South Africa nuclear regulator says expects plant site license in June

FILE PHOTO: Electricity pylons carry power from Cape Town's Koeberg nuclear power plant August 13, 2015. REUTERS/Mike Hutchings/File Photo

ABU DHABI (Reuters) - South Africa’s nuclear regulator said on Tuesday that an installation site license would likely be granted in June for a nuclear power plant that the finance minister has said Africa’s most advanced economy cannot afford.

South Africa’s nuclear plans are shrouded in controversy and uncertainty, with local activists and the media raising concerns about transparency and costs as well as safety and environmental risks at a time when Pretoria is trying to reduce the economy’s heavy reliance on coal power.

“We have progressed in earnest the work of licensing the site and we will be issuing hopefully the siting license by June 2018,” Bismark Tyobeka, chief executive of the National Nuclear Regulator, told a panel at a nuclear conference in Abu Dhabi.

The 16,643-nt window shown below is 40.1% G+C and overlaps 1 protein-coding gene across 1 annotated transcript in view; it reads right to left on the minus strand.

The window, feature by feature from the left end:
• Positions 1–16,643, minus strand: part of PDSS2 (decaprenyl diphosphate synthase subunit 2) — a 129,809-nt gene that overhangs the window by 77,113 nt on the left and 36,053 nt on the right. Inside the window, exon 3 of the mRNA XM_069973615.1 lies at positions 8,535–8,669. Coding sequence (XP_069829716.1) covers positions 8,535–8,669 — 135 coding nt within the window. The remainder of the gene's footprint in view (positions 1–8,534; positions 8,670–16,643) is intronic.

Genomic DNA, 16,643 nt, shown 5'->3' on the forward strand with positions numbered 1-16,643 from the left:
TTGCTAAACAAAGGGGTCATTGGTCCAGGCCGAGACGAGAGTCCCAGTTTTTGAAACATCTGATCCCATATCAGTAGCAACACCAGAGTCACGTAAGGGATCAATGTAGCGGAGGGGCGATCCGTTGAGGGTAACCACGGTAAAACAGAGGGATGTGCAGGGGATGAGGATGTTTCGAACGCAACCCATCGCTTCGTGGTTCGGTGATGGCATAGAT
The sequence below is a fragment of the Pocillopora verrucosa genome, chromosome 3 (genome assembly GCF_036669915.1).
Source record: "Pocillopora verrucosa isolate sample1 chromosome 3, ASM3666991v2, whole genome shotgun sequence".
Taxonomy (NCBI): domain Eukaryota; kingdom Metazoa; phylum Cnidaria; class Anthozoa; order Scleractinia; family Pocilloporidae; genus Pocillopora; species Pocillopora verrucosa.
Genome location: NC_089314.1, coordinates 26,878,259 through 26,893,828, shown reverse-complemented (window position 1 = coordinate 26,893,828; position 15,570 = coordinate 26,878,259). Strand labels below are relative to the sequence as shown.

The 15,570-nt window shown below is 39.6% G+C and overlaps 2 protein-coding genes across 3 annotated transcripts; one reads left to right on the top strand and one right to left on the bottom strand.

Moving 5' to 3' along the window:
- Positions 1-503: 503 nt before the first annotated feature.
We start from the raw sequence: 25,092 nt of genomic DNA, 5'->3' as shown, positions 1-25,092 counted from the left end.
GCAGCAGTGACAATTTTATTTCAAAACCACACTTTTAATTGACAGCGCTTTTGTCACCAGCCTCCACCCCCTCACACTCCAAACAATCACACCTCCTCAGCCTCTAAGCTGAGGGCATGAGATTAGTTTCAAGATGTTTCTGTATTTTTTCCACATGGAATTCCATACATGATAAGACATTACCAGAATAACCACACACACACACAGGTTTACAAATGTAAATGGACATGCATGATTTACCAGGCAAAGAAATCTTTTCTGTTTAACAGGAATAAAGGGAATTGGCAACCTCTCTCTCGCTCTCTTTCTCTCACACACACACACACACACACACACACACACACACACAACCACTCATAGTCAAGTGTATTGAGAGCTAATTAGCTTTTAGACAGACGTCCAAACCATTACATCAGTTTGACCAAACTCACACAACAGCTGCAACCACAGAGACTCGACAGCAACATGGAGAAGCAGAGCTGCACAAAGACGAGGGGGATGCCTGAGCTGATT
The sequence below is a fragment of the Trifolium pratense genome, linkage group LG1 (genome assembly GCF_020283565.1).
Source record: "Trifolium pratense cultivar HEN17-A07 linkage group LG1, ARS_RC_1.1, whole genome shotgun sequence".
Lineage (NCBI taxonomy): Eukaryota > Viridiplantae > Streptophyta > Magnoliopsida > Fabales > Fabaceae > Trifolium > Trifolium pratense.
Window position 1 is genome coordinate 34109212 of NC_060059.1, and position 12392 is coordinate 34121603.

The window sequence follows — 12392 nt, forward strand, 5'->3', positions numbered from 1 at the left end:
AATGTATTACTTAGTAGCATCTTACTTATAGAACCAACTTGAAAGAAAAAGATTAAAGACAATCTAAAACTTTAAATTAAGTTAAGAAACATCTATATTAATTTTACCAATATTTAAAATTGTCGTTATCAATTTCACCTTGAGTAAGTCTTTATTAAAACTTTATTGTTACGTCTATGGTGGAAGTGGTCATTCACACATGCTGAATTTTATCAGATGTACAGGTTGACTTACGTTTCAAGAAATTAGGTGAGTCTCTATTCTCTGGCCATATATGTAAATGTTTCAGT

South Africa’s environmental department has granted authorization to state-owned power utility Eskom to build a new 4,000 megawatt nuclear power plant in the Western Cape province, Reuters reported in mid-October.

Construction at Duynefontein, close to South Africa’s only existing nuclear site Koeberg, will only go ahead once the regulator has granted an installation site license.

But Finance Minister Malusi Gigaba has made abundantly clear that South Africa, staring down the barrel of costly credit downgrades while its economy barely grows, cannot entertain a nuclear project and could only do so when the economy rebounds.

“In terms of regulatory capacity-building, we have updated our resource plan to cater for more employees to work on the new nuclear build project,” Tyobeka said.

The project has also faced judicial set-backs. In April, a South African pact with Russia’s Rosatom to build nuclear reactors was deemed unlawful by a court.

Nuclear reactor makers including Rosatom, South Korea’s Kepco, France’s EDF and Areva, Toshiba-owned Westinghouse and China’s CGN are eyeing the South African project, which could be worth tens of billions of dollars.

Reporting by Sylvia Westall; Writing by Ed Stoddard; Editing by James Macharia